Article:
Join Date: Nov 2008
Location: I live in that card board box you pass by every day on your way to work.
• Horses: 0
I can completely understand. It's part of the learning experience.
Do you have a video of what he's doing? It may be able to see what might be able to be done.
Like I said, when I got my racing bred QH, he was pretty on the muscle. Obedient, but wanted to do everything at a very fast pace and had a tendacy to rush through things... not my style. It took a LONG time to get him to wait for me. Lots of stopping and standing. Lots of walking.
If you asked for a lope to the right, he would burst into a fast footed run... A trot to the right, he would move out far too fast without an ounce of collection... same with even a walk. It took walking him for nearly a month to the right and asking for nothing more than a walk, whoa, back, and pivot... just to get him to relax and realize there's simply no rush.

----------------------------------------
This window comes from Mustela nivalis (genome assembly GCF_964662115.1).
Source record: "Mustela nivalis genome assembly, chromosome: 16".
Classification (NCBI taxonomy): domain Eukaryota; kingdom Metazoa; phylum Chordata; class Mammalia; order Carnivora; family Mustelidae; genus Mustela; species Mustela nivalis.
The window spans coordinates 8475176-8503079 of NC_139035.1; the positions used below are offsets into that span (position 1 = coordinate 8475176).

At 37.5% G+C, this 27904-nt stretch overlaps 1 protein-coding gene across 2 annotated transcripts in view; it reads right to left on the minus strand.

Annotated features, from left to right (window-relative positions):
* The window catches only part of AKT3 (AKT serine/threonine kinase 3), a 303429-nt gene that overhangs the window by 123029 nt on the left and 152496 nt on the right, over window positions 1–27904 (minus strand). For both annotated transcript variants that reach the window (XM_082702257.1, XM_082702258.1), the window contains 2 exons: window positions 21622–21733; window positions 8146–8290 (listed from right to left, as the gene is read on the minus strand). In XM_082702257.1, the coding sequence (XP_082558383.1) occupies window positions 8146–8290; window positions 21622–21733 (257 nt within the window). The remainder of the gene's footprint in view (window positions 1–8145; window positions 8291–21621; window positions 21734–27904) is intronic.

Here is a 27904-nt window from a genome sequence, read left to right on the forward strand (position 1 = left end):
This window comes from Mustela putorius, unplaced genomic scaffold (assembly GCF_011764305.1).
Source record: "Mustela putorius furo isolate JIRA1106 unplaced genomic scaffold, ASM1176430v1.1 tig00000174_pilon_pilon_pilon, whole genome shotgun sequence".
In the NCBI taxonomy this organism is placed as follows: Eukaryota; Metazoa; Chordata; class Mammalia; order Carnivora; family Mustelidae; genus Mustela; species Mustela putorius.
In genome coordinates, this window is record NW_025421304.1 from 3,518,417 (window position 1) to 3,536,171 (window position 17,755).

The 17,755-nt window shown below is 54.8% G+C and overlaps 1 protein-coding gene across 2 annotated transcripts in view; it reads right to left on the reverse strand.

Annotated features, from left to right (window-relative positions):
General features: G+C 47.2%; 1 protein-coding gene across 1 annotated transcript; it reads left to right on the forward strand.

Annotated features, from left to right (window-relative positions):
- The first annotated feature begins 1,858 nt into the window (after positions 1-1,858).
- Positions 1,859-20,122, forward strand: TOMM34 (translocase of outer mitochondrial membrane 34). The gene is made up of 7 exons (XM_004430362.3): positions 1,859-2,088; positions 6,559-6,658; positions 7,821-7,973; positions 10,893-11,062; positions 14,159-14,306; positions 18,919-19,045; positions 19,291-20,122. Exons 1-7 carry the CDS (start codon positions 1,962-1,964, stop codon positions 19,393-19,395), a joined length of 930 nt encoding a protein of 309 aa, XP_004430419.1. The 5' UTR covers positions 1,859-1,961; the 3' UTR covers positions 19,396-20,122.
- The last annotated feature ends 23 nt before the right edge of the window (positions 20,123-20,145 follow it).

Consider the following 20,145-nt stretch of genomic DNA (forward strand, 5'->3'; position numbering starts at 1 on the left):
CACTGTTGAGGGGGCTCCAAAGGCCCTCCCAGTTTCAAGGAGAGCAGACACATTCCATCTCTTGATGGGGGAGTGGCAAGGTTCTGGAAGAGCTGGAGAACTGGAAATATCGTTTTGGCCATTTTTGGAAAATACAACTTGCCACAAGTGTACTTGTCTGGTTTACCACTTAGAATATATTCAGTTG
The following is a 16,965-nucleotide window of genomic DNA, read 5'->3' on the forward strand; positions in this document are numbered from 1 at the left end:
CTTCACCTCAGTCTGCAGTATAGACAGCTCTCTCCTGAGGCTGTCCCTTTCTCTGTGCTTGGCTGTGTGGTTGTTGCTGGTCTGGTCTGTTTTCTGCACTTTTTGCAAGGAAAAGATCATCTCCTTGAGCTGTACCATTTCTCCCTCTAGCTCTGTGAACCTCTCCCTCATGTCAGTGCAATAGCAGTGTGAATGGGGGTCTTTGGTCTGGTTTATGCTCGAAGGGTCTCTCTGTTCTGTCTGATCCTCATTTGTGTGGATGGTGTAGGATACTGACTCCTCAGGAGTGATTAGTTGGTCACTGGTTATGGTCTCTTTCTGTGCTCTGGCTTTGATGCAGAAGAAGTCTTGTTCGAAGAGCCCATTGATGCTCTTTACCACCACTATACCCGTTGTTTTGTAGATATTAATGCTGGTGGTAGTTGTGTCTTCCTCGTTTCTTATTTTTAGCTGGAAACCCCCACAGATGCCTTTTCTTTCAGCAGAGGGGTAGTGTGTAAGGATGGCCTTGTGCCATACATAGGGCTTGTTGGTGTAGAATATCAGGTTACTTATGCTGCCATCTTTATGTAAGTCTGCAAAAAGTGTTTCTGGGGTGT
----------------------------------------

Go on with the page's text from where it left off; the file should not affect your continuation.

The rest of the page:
All I can say is dont give up on him just yet. Have TONS of patience and just keep asking.
If in a snaffle isnt going far enough back to basics, start from the ground. Put him in a rope halter and get him flexing, breaking at the poll, and doing all of it calmly. Then build from there...treat him like a 3 yr old goober and show him exactly what you expect by breaking it down into even simpler terms.
I've had another horse that was painfully arena sour. Not only would getting him into the arena be a battle, he'd be trying to bolt the entire time you'd ask for an ounce of work from him... Took 2 weeks of riding 3 days a week of tacking up, getting on, and walking along the rail of the arena and leave, and untack. Gradually building up to a walk/jog work out, then walk/jog/lope.
Just patience, that's all...